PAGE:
We’ve all probably encountered the frustrations related to flight delays and cancellations. I recently experienced the latter while on my way to the 35th Annual J. P. Morgan Healthcare Conference (commonly referred to as JPM) in San Francisco. Although, one positive did come out of my unplanned delay — it afforded me the opportunity to get through a leadership book I had been meaning to read, Step Up And Play Big by Chris Ruisi.
As I began my review I found myself highlighting concepts in the book, putting stars next to comments I found insightful, as well as bending over page corners I might want to revisit. In his book, Ruisi provides a quick common-sense approach to some best leadership practices. And while I’d encourage you to read the book, I’d like to share a few of his thoughts.
Schedule An Appointment With Yourself
One of my favorite financial concepts is to always pay yourself first. This simply means: before you pay any of your bills, you first set aside a portion of your income to save. Such a disciplined approach to saving and investing is one of the best ways to set yourself up for financial success. Why can’t we take a similar approach toward developing our own leadership skills? According to Ruisi, when you find yourself pulled in multiple directions with little or no time, one of the best things to do is to schedule an appointment with yourself. At first this might sound silly, but is it? Think about it. How many times can we find excuses for being too busy to be bothered with exercise, personal development, and the like? But we know that by making the time to exercise (for example), we will be healthier, happier, and mentally sharper in the long run. Ruisi suggests not only scheduling an appointment with yourself, but being sure to put it in your calendar, and in Outlook, and to set it up as a recurring event that takes place the same time every week. “During this scheduled appointment work on yourself and a strategic issue that will move your business or your career one step closer to your goals,” he advises. While this seems so commonsensical, I wonder how many of us will make such a commitment, or if we do, routinely cancel such an appointment to take on other more pressing responsibilities. Look, if you wouldn’t routinely cancel a scheduled appointment with your boss, then you should not routinely cancel an appointment with yourself. For the only true boss of you — is you.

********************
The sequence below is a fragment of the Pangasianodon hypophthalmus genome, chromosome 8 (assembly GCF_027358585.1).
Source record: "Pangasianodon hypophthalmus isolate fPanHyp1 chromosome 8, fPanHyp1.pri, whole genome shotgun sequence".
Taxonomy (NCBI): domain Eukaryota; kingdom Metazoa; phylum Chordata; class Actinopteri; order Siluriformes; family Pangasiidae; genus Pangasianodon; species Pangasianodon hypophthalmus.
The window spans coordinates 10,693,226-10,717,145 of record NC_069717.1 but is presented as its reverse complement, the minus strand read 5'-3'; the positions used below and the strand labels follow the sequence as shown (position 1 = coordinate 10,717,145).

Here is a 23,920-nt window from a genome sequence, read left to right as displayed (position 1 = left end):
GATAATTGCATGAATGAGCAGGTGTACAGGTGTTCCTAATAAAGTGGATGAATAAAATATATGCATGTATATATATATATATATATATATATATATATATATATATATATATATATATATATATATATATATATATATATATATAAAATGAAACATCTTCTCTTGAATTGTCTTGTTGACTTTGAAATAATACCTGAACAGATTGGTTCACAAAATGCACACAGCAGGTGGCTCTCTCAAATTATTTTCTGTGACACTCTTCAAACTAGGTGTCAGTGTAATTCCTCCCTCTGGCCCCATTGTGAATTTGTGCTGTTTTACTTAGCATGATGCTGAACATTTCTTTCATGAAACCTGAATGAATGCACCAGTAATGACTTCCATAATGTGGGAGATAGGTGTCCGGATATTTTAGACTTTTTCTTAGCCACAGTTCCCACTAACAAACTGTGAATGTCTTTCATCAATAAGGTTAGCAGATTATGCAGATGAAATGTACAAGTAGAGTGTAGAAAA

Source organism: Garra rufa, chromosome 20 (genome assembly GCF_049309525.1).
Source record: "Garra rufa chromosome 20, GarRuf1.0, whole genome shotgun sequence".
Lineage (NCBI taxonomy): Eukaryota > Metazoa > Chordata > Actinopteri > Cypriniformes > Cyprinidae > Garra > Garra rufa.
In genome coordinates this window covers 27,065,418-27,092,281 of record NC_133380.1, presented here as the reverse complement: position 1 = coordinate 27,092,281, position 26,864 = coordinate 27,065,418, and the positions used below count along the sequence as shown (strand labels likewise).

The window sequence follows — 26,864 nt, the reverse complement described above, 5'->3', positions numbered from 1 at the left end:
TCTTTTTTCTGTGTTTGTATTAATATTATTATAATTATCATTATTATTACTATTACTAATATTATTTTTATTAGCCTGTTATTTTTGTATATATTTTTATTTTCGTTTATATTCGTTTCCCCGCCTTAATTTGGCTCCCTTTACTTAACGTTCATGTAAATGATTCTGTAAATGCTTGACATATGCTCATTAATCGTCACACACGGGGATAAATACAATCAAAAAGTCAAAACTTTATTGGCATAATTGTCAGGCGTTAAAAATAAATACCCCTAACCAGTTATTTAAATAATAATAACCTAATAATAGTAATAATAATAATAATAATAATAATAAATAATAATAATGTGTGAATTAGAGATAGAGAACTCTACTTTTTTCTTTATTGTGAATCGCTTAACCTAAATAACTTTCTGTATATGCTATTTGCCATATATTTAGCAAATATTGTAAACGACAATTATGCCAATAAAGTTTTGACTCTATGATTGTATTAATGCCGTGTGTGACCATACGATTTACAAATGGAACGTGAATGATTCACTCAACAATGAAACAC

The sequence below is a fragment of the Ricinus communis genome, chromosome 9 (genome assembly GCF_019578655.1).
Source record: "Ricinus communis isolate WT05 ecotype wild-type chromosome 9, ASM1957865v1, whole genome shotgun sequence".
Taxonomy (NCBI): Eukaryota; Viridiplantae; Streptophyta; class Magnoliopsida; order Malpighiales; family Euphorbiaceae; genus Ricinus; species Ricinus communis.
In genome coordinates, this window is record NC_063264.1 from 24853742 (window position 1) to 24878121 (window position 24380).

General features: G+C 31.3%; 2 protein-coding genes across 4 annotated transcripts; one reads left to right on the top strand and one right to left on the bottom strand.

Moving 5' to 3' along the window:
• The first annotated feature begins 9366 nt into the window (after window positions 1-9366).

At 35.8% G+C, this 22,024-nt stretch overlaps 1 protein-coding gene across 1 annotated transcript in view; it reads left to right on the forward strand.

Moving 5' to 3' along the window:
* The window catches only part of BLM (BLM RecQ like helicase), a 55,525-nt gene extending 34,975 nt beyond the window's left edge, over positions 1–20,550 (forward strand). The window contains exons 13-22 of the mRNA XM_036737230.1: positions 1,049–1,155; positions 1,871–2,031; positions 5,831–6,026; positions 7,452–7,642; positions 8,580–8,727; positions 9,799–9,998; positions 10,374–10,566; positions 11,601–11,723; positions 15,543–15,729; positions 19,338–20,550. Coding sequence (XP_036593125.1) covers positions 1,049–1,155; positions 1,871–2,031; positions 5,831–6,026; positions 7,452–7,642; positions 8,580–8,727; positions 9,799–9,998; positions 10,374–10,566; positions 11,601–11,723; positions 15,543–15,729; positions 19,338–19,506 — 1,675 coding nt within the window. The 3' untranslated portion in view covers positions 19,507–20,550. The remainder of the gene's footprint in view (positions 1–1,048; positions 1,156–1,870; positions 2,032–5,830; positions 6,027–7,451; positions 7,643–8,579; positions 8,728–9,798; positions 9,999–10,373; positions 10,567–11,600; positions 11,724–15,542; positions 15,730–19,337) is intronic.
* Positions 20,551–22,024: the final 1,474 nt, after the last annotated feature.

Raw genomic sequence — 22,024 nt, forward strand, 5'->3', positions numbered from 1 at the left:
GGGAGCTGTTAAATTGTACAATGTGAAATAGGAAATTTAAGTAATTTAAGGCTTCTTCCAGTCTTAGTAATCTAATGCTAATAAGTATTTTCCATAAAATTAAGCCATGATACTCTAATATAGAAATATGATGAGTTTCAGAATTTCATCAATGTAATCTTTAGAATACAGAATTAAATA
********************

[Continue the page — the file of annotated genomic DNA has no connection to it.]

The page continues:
7 Steps To Make Effective Leadership Simple
Prior to becoming a nationally recognized executive leadership expert, Ruisi spent 30+ years as a senior-level executive. During his lengthy business career, which included serving as president and COO for USLIFE Corp. (a U.S. life insurance company), Ruisi took the time to compile a list of seven characteristics that make for an effective leader. But unlike many leadership books that might take seven chapters to get through such a list, Ruisi accomplishes this task in a mere three pages. His approach of being concise is in keeping with one of former U.S. Army General Colin Powell’s philosophies on leadership: “Great leaders are almost always great simplifiers who can cut through argument, debate, and doubt to offer a solution everybody can understand.” So in this spirit, here is Ruisi’s list of seven steps to make effective leadership simple:
5 Great Ways To Run Yourself And Your Business Into The Ground
While Ruisi has tons of other advice worth sharing, I found myself laughing out loud when I came across the section in chapter seven titled, “Five Great Ways to Run Yourself and Maybe Your Business into the Ground.” While Ruisi might be writing these a bit tongue in cheek, he says that if you are guilty of having any of these five traits, you should be striving to get rid of them as soon as you can.
While you too might find yourself laughing, the one that really hit home with me as no laughing matter is point number two, and here’s why. Earlier in the book Ruisi asks the question, “Do you delegate, or do you collect other people’s problems?” While delegation is defined as the assignment of authority and responsibility to another person to carry out specific activities, the reality is that the person who delegated the work remains ultimately accountable. As a result, delegation is often a delicate balancing act. Sometimes when the “delegatee” finds themselves struggling to accomplish an assigned task, they come back to the delegator and attempt to delegate the task back up. Knowing that you (the delegator) are ultimately accountable, you might be tempted to apply the following mantra — “If you want something done right, do it yourself.” However, by taking such an approach you are really not training others to do the task you should not be doing (i.e., point number two). Ruisi learned to fight such upward delegation by qualifying his open-door management policy by asking those that came to him with a problem the following:
According to Ruisi, taking such a simple approach encouraged his team to think about solutions before raising red flags, and not to be fearful of either taking action or offering up workable suggestions. However, before you begin applying these questions to those coming to you with problems surrounding tasks you have delegated, take a moment to reflect on how you are going about delegating in the first place. Because after all, delegation, done right, is hard work. Here is a simple six-step process you might consider applying to future tasks you intend to delegate.
Should you be interested in buying Ruisi’s book, you can do so here. Also, be sure to look for other leadership advice from Ruisi, author of a Leadership Lesson exclusive appearing in Life Science Leader magazine’s February 2017 issue.